# The English Lakes:What are National Grid squares?

The **Ordnance Survey National Grid** squares **NY** and **SD** cover the Lake District. These squares are 100 kilometres across. Each of these squares contain 100 smaller squares of 10 kilometres (10 across and 10 up). Each of these 10 kilometre squares also contain 100 smaller squares of 1 kilometre, incrementally reducing in size: 100 metre, 10 metre and finally 1 metre squares.

The four main types of grid reference numbers used here consist of:

- 4 digit grid reference, such as
**NY2622**. This indicates a square of**1km x 1km**. - 6 digit grid reference, such as
**NY 263 224**. This indicates a square of**100m x 100m**. - 8 digit grid reference, such as
**NY 2638 2249**. This indicates a square of**10m x 10m**. - 10 digit grid reference, such as
**NY 26385 22491**. This indicates a square of**1m x 1m**.

The numbers can be written with or without spaces but here it is preferred to use spaces for the 6, 8 and 10 digit numbers simply because it is easier to see the numbers for eastings (first set of numbers) and northings (second set of numbers).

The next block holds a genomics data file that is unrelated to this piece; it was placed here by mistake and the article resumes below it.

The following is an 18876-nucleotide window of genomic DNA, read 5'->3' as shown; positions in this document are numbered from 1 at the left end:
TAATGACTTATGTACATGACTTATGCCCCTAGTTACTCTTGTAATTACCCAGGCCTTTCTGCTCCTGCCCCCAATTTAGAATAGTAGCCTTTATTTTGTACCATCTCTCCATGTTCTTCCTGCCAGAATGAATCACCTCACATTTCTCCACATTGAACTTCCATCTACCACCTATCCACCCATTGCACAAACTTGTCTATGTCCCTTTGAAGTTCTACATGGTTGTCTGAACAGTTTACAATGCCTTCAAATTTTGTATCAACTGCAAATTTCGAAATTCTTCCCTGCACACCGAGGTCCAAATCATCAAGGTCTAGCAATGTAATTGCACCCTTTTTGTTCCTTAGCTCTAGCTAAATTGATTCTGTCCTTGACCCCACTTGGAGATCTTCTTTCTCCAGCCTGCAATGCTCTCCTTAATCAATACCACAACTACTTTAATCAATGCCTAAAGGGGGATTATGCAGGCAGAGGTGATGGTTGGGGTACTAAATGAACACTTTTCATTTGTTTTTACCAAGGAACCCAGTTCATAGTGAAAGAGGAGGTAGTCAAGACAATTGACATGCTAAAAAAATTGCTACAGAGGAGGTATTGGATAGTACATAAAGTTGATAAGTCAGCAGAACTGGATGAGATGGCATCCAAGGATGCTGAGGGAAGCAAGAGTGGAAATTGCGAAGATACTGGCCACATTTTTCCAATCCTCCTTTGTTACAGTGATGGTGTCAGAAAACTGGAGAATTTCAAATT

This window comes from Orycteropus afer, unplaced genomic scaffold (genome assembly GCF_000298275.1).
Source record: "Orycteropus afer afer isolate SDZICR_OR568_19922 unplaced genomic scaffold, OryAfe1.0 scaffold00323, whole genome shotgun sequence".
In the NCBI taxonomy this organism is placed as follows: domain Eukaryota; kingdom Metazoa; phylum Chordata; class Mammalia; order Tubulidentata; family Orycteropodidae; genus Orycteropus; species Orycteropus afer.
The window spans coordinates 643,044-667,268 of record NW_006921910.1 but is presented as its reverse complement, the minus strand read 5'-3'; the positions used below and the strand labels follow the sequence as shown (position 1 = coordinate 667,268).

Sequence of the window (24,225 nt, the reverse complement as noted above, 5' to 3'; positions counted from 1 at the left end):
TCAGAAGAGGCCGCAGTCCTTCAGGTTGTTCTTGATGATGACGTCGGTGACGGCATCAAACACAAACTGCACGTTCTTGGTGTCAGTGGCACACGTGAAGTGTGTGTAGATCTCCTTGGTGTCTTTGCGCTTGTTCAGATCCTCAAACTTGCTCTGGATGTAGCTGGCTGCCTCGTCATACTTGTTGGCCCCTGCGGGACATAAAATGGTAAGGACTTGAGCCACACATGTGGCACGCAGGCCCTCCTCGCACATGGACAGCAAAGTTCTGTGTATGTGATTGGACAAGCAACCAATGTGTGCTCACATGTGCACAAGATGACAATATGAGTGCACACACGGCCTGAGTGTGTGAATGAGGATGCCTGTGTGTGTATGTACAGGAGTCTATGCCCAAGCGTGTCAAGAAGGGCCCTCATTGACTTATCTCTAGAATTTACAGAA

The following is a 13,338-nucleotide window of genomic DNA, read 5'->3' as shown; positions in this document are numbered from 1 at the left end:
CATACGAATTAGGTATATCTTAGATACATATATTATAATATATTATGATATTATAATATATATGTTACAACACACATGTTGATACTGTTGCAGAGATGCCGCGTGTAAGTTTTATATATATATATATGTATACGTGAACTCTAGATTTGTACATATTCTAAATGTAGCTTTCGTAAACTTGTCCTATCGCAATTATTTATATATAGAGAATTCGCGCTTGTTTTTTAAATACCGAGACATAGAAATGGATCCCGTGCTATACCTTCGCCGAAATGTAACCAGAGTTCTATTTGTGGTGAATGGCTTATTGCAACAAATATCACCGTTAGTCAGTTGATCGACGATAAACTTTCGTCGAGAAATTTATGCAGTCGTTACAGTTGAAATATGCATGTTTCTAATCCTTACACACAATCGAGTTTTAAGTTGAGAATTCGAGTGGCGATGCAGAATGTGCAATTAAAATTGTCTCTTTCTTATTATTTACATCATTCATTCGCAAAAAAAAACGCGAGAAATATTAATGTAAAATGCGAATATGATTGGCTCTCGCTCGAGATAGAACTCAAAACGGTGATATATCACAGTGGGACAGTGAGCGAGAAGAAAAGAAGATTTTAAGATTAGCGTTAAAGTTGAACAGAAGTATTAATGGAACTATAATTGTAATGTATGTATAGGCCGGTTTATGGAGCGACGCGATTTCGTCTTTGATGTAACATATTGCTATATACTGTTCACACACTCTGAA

We generally use the 2 digit number for category pages to show a collection of photos that were taken in a 1km x 1km grid square. This is the largest grid square we use. Information on photo pages will generally include a 10 digit number as this indicates the exact location of where a photo was taken. Other instance may include the 6 or 8 digit numbers to indicate the location of something larger such as a lake or village.

Each category page will show a map and nine clickable grid reference numbers. This is the navigation grid to move from one square to its adjacent neighbour. For a grid square category to exist (blue link) there has to be at least one photo contained within it. The goal is to include photos of places and subjects of interest in as many 1km squares of the Lake District as possible – that's 2342 squares to choose from! The Lake District is pretty big when you think about it that way.